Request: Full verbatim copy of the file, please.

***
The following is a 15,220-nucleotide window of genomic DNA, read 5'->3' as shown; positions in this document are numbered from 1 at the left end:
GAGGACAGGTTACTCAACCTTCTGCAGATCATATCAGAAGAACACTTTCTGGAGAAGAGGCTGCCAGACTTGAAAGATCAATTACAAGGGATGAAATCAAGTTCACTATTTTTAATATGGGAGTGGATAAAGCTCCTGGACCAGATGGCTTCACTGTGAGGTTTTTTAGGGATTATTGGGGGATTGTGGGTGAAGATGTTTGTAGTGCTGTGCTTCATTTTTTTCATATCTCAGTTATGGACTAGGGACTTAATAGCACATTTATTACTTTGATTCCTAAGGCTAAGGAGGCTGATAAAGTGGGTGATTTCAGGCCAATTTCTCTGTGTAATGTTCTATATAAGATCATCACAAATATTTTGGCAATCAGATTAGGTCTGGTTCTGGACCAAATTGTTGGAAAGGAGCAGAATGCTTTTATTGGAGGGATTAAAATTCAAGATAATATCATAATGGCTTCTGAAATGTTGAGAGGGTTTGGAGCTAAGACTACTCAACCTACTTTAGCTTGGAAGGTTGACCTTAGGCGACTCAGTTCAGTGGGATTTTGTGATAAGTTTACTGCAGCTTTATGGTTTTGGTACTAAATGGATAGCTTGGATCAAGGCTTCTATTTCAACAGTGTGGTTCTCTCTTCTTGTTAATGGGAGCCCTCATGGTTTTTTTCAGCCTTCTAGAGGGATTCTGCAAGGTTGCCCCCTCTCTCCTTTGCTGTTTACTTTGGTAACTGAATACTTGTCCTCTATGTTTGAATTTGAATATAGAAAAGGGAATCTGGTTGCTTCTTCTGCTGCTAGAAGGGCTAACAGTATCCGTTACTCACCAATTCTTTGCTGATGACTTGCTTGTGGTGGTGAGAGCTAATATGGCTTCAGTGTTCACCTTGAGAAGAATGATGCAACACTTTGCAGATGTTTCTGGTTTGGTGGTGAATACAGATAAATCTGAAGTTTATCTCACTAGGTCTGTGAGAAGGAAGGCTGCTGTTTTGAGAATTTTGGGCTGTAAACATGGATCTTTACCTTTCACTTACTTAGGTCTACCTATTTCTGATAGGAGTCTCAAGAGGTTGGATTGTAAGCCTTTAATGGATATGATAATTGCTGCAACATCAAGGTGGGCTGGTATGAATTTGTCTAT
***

The following is a 15,220-nucleotide window of genomic DNA, read 5'->3' as shown; positions in this document are numbered from 1 at the left end:
GAGGACAGGTTACTCAACCTTCTGCAGATCATATCAGAAGAACACTTTCTGGAGAAGAGGCTGCCAGACTTGAAAGATCAATTACAAGGGATGAAATCAAGTTCACTATTTTTAATATGGGAGTGGATAAAGCTCCTGGACCAGATGGCTTCACTGTGAGGTTTTTTAGGGATTATTGGGGGATTGTGGGTGAAGATGTTTGTAGTGCTGTGCTTCATTTTTTTCATATCTCAGTTATGGACTAGGGACTTAATAGCACATTTATTACTTTGATTCCTAAGGCTAAGGAGGCTGATAAAGTGGGTGATTTCAGGCCAATTTCTCTGTGTAATGTTCTATATAAGATCATCACAAATATTTTGGCAATCAGATTAGGTCTGGTTCTGGACCAAATTGTTGGAAAGGAGCAGAATGCTTTTATTGGAGGGATTAAAATTCAAGATAATATCATAATGGCTTCTGAAATGTTGAGAGGGTTTGGAGCTAAGACTACTCAACCTACTTTAGCTTGGAAGGTTGACCTTAGGCGACTCAGTTCAGTGGGATTTTGTGATAAGTTTACTGCAGCTTTATGGTTTTGGTACTAAATGGATAGCTTGGATCAAGGCTTCTATTTCAACAGTGTGGTTCTCTCTTCTTGTTAATGGGAGCCCTCATGGTTTTTTTCAGCCTTCTAGAGGGATTCTGCAAGGTTGCCCCCTCTCTCCTTTGCTGTTTACTTTGGTAACTGAATACTTGTCCTCTATGTTTGAATTTGAATATAGAAAAGGGAATCTGGTTGCTTCTTCTGCTGCTAGAAGGGCTAACAGTATCCGTTACTCACCAATTCTTTGCTGATGACTTGCTTGTGGTGGTGAGAGCTAATATGGCTTCAGTGTTCACCTTGAGAAGAATGATGCAACACTTTGCAGATGTTTCTGGTTTGGTGGTGAATACAGATAAATCTGAAGTTTATCTCACTAGGTCTGTGAGAAGGAAGGCTGCTGTTTTGAGAATTTTGGGCTGTAAACATGGATCTTTACCTTTCACTTACTTAGGTCTACCTATTTCTGATAGGAGTCTCAAGAGGTTGGATTGTAAGCCTTTAATGGATATGATAATTGCTGCAACATCAAGGTGGGCTGGTATGAATTTGTCTAT